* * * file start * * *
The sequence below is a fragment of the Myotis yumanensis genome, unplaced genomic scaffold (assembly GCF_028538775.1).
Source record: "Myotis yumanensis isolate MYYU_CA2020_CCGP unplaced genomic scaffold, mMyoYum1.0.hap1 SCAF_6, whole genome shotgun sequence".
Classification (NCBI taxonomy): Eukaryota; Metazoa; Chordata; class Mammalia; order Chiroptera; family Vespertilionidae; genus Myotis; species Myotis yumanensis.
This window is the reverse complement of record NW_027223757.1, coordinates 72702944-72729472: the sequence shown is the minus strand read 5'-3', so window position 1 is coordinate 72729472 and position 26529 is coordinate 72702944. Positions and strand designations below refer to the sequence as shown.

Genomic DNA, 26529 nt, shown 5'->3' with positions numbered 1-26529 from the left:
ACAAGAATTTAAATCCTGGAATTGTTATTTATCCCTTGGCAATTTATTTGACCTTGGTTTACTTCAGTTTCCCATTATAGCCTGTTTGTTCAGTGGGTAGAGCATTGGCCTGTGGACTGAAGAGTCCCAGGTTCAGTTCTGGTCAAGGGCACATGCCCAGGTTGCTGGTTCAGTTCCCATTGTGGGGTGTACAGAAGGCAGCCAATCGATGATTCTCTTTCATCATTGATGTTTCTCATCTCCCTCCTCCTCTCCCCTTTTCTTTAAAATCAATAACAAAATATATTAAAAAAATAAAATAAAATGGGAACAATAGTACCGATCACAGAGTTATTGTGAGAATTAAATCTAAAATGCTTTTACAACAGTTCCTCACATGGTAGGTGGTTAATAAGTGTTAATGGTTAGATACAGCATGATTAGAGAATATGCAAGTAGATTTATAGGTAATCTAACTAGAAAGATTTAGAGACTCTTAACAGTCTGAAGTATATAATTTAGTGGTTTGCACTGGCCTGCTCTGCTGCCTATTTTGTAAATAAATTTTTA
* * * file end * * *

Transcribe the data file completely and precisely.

The sequence below is a fragment of the Myotis yumanensis genome, unplaced genomic scaffold (assembly GCF_028538775.1).
Source record: "Myotis yumanensis isolate MYYU_CA2020_CCGP unplaced genomic scaffold, mMyoYum1.0.hap1 SCAF_6, whole genome shotgun sequence".
Classification (NCBI taxonomy): Eukaryota; Metazoa; Chordata; class Mammalia; order Chiroptera; family Vespertilionidae; genus Myotis; species Myotis yumanensis.
This window is the reverse complement of record NW_027223757.1, coordinates 72702944-72729472: the sequence shown is the minus strand read 5'-3', so window position 1 is coordinate 72729472 and position 26529 is coordinate 72702944. Positions and strand designations below refer to the sequence as shown.

Genomic DNA, 26529 nt, shown 5'->3' with positions numbered 1-26529 from the left:
ACAAGAATTTAAATCCTGGAATTGTTATTTATCCCTTGGCAATTTATTTGACCTTGGTTTACTTCAGTTTCCCATTATAGCCTGTTTGTTCAGTGGGTAGAGCATTGGCCTGTGGACTGAAGAGTCCCAGGTTCAGTTCTGGTCAAGGGCACATGCCCAGGTTGCTGGTTCAGTTCCCATTGTGGGGTGTACAGAAGGCAGCCAATCGATGATTCTCTTTCATCATTGATGTTTCTCATCTCCCTCCTCCTCTCCCCTTTTCTTTAAAATCAATAACAAAATATATTAAAAAAATAAAATAAAATGGGAACAATAGTACCGATCACAGAGTTATTGTGAGAATTAAATCTAAAATGCTTTTACAACAGTTCCTCACATGGTAGGTGGTTAATAAGTGTTAATGGTTAGATACAGCATGATTAGAGAATATGCAAGTAGATTTATAGGTAATCTAACTAGAAAGATTTAGAGACTCTTAACAGTCTGAAGTATATAATTTAGTGGTTTGCACTGGCCTGCTCTGCTGCCTATTTTGTAAATAAATTTTTA